4 Levels of Evaluation That Impact Your Business Bottom Line
Rick was not a professional speaker. And it showed. The squinting audience needed binoculars to read his crowded, disorganized PowerPoint®. His meandering and monotone voice was a lullaby to heavy eyelids. I was booked to deliver the opening keynote early in the day, and moderate Rick’s afternoon session. He droned about why the association had hired his team to develop a new training program, and how he assessed the usefulness of their pilot program. I was bored out of my gourd, but determined to do the best I could to keep the audience engaged, and my own eyes open.
Suddenly, I felt a double-espresso jolt! My thoughts swirled as Rick reminded the audience that Professor Donald Kirkpatrick’s method of measuring the effectiveness of educational programs (i.e., courses, conferences, association meetings) has been an accepted standard for decades. He pointed out that the four levels of evaluation are:
- Participant reactions (smile sheets)
- Skills or knowledge gained (tests)
- Changes in behavior on the job (applications at work)
- Business impact (bottom-line results)
I felt a bit lightheaded as I thought about how these levels of evaluation could impact my business. As you probably know, most training programs and association meetings are assessed using only smile sheets. (Level 1 = “They liked you. They really liked you!”) Now, imagine if your clients decided to take some of their meetings to a higher level (Level 3 = “How did your program change behaviors at work?”) In other words, what if your clients started judging who they want at their meeting by what happens after their meeting?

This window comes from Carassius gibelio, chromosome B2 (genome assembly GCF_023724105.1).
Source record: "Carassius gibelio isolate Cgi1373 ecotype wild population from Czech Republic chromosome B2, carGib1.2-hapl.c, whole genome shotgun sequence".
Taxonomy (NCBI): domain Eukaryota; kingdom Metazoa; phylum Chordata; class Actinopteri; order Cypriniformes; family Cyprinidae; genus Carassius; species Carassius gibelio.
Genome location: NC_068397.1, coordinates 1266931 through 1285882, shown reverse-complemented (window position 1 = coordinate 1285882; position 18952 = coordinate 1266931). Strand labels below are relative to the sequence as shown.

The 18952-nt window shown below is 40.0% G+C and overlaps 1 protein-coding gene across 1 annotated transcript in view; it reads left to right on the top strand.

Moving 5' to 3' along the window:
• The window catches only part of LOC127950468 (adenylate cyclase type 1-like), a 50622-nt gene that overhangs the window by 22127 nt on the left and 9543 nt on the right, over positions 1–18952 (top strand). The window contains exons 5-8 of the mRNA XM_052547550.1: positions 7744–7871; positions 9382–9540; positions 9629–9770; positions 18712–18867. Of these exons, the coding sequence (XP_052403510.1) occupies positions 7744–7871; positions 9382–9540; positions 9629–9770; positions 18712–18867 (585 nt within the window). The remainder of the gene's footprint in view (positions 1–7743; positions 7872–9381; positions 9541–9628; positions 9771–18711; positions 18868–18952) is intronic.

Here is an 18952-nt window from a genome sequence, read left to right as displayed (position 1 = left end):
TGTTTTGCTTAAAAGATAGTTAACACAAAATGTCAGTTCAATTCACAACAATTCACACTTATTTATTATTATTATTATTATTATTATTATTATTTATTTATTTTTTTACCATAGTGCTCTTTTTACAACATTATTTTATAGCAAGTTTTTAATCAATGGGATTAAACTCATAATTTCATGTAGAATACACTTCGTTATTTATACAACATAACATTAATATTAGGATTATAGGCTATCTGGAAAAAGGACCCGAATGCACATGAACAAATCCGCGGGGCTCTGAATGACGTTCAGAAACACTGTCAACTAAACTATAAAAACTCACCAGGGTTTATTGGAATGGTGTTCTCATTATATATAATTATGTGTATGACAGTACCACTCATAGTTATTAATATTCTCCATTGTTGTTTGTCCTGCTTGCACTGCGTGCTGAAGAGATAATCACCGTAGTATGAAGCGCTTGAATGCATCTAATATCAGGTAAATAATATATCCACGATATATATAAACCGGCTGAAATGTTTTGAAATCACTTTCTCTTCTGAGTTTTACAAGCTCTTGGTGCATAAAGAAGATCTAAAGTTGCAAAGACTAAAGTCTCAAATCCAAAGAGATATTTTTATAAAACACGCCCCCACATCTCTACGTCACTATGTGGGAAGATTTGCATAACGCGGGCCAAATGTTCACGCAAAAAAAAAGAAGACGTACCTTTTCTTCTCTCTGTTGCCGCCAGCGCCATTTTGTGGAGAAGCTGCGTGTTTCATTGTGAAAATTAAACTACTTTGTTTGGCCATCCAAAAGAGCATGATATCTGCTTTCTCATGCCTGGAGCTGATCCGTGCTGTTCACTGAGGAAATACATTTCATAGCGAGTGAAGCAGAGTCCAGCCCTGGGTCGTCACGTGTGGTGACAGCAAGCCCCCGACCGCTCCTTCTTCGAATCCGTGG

Rick closed his speech, the audience applauded politely, and I facilitated a brief question-and-answer session with a modicum of competence. Later, as I sat in the emptied meeting room, I contemplated my lessons learned, which have morphed into two questions that may help you serve your clients and boost your business:
- The privilege of the platform is more about what you say, not how you say it. How can you better research your content so your ideas (what you talk about) have a higher probability of achieving promised results?
- Leaving a lasting legacy depends on their deeds. What can you do to help the audience apply your ideas, so their actions echo your words? By answering the questions and acting on them, you will be happily surprised when your clients report that what you do onstage makes an even bigger difference off-stage.
By the way, “boring Rick” boosted my business because he motivated me to revamp my closing keynote called “Use It, Don’t Lose It—How to Apply What You Learn at ANY Meeting.” By facilitating a best practices session at the end of their meetings, I’m helping clients take their meetings to the next level by providing a powerful lesson in what really matters.